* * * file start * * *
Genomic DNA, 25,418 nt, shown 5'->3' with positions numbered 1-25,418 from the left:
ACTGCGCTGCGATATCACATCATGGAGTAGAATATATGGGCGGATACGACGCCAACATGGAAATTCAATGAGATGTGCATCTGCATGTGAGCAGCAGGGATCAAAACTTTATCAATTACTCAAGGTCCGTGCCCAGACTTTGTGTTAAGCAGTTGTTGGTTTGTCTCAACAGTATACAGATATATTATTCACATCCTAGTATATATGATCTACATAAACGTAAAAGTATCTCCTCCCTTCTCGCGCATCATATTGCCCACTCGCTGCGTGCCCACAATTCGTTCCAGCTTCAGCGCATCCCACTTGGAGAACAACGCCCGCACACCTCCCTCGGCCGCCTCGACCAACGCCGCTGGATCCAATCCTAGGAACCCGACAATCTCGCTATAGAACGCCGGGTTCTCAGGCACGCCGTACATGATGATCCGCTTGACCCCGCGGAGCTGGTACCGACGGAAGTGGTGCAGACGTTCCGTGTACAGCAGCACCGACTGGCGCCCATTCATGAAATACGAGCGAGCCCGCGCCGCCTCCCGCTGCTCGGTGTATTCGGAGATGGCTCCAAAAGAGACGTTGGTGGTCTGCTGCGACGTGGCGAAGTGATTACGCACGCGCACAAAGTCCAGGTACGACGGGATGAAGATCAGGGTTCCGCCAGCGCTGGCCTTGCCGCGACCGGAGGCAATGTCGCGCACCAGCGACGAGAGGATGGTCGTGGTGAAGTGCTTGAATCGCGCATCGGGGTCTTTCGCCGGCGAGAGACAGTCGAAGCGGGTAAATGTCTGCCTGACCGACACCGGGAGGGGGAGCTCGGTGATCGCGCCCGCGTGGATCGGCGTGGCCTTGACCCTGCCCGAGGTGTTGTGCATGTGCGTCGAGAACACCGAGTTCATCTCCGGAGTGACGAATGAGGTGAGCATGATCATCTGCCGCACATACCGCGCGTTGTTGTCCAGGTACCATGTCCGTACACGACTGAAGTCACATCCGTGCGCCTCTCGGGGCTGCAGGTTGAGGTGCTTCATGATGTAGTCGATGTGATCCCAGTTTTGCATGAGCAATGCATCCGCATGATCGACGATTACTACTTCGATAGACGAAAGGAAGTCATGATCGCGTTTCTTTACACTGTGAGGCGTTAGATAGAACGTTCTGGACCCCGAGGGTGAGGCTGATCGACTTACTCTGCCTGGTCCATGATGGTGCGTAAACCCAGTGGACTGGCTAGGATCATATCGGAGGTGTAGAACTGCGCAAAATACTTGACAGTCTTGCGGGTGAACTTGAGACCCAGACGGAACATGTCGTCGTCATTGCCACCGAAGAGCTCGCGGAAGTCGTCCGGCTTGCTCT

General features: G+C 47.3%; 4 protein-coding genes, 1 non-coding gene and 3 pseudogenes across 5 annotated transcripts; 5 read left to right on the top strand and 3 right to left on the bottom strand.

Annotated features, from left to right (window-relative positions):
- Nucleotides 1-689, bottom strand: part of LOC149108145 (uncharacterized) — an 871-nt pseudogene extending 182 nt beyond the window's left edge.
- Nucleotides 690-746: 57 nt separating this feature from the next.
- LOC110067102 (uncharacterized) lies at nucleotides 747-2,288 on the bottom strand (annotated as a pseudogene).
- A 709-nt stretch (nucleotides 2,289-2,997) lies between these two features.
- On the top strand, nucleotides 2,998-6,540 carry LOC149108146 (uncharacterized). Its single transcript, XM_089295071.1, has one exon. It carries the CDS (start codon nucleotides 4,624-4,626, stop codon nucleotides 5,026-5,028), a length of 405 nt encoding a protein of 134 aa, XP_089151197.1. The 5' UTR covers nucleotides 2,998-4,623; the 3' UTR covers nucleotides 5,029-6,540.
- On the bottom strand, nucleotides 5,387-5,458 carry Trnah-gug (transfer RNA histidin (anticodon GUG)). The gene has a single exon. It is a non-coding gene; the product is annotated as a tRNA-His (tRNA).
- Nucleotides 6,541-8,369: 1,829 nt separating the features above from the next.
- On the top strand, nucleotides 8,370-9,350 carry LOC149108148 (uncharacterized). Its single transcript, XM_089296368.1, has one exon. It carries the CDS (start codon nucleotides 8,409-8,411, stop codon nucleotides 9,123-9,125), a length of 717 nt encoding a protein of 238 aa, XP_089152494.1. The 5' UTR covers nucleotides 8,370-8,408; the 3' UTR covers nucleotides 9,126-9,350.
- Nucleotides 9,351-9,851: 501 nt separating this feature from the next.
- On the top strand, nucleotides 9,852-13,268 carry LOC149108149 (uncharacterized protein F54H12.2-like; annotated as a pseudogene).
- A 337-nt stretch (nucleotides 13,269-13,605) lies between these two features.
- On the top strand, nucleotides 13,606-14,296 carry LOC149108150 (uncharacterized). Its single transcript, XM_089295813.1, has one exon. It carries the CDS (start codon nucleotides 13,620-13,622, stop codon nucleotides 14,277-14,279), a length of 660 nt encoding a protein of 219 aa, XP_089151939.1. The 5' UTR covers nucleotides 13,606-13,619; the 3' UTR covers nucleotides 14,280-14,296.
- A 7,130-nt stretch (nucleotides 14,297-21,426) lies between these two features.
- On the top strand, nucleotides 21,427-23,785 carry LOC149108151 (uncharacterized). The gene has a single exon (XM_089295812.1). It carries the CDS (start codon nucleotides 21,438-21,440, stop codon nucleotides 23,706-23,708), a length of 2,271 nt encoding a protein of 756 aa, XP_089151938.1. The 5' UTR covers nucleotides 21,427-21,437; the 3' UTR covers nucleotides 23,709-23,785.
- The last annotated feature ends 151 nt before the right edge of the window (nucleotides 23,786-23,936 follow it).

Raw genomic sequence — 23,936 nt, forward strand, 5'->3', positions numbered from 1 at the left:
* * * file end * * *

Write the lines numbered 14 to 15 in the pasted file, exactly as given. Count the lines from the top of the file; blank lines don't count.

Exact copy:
- On the top strand, nucleotides 9,852-13,268 carry LOC149108149 (uncharacterized protein F54H12.2-like; annotated as a pseudogene).
- A 337-nt stretch (nucleotides 13,269-13,605) lies between these two features.